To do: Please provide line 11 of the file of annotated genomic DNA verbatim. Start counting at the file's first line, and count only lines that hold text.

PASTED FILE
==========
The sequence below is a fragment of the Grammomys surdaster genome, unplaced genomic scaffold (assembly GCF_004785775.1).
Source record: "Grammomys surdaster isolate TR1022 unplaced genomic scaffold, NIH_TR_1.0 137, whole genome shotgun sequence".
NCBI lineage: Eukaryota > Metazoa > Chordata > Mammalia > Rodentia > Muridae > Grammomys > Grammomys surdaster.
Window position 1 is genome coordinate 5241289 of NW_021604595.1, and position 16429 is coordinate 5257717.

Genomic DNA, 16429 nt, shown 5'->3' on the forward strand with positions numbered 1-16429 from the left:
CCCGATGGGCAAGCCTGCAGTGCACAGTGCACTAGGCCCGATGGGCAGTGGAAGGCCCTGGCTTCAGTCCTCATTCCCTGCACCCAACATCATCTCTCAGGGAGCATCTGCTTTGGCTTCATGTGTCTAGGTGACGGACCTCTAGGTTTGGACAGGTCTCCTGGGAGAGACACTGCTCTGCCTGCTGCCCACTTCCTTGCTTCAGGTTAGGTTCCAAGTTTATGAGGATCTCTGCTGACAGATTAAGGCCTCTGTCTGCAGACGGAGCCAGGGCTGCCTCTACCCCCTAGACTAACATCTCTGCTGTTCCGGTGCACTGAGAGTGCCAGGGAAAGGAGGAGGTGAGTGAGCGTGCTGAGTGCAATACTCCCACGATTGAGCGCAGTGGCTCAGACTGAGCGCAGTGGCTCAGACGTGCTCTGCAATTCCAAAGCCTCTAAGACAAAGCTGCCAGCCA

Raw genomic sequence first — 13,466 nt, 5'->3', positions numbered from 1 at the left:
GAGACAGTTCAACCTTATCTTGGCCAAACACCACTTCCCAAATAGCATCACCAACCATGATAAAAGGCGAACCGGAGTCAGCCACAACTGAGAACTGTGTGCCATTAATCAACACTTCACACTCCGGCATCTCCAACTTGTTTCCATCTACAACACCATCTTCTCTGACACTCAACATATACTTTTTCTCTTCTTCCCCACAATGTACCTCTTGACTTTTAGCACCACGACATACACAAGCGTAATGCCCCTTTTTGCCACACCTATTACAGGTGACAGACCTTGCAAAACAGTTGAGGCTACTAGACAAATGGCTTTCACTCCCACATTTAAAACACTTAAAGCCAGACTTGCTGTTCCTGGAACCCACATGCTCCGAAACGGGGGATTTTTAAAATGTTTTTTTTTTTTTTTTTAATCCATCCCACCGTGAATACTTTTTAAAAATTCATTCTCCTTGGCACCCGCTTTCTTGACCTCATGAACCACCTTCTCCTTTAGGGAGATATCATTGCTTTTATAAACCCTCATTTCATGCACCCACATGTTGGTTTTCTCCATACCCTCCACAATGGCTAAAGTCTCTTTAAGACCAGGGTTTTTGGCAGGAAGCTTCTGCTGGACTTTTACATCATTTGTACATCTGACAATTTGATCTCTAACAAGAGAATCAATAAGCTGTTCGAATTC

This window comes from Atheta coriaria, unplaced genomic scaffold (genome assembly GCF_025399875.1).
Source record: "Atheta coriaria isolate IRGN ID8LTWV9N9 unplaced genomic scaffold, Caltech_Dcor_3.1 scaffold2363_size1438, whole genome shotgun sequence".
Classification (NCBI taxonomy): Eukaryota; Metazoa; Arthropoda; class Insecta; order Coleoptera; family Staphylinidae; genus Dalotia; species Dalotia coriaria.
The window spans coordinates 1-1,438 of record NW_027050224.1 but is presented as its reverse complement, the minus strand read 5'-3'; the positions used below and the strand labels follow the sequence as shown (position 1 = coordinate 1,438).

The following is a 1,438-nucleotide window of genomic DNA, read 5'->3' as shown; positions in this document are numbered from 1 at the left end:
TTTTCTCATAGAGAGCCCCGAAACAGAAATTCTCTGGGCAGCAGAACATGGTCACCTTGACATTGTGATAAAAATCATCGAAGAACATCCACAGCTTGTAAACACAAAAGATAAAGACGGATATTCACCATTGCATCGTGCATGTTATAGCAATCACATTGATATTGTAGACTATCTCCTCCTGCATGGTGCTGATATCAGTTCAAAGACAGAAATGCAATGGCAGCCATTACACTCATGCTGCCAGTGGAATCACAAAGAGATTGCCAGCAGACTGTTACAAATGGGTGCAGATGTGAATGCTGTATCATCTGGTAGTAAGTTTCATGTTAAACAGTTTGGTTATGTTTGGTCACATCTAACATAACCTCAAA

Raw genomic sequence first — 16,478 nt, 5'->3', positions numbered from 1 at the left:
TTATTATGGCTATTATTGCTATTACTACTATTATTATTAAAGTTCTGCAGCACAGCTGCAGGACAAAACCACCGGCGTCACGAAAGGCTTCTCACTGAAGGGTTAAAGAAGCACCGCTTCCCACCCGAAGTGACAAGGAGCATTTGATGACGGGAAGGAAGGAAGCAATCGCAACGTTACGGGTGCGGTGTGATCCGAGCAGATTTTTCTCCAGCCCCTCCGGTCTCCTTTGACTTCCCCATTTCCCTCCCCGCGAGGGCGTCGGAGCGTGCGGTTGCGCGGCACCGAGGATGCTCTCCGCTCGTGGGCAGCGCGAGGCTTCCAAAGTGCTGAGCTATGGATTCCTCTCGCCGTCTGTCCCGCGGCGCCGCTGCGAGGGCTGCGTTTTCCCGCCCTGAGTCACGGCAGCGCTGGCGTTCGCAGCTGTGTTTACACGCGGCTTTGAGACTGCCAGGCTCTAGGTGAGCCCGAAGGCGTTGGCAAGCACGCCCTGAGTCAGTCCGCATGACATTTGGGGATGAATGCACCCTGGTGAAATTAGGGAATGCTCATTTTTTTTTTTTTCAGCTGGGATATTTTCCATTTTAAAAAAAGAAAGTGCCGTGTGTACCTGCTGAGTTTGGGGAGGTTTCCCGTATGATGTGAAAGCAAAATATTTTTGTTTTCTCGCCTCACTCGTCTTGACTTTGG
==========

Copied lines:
Classification (NCBI taxonomy): Eukaryota; Metazoa; Arthropoda; class Insecta; order Coleoptera; family Staphylinidae; genus Dalotia; species Dalotia coriaria.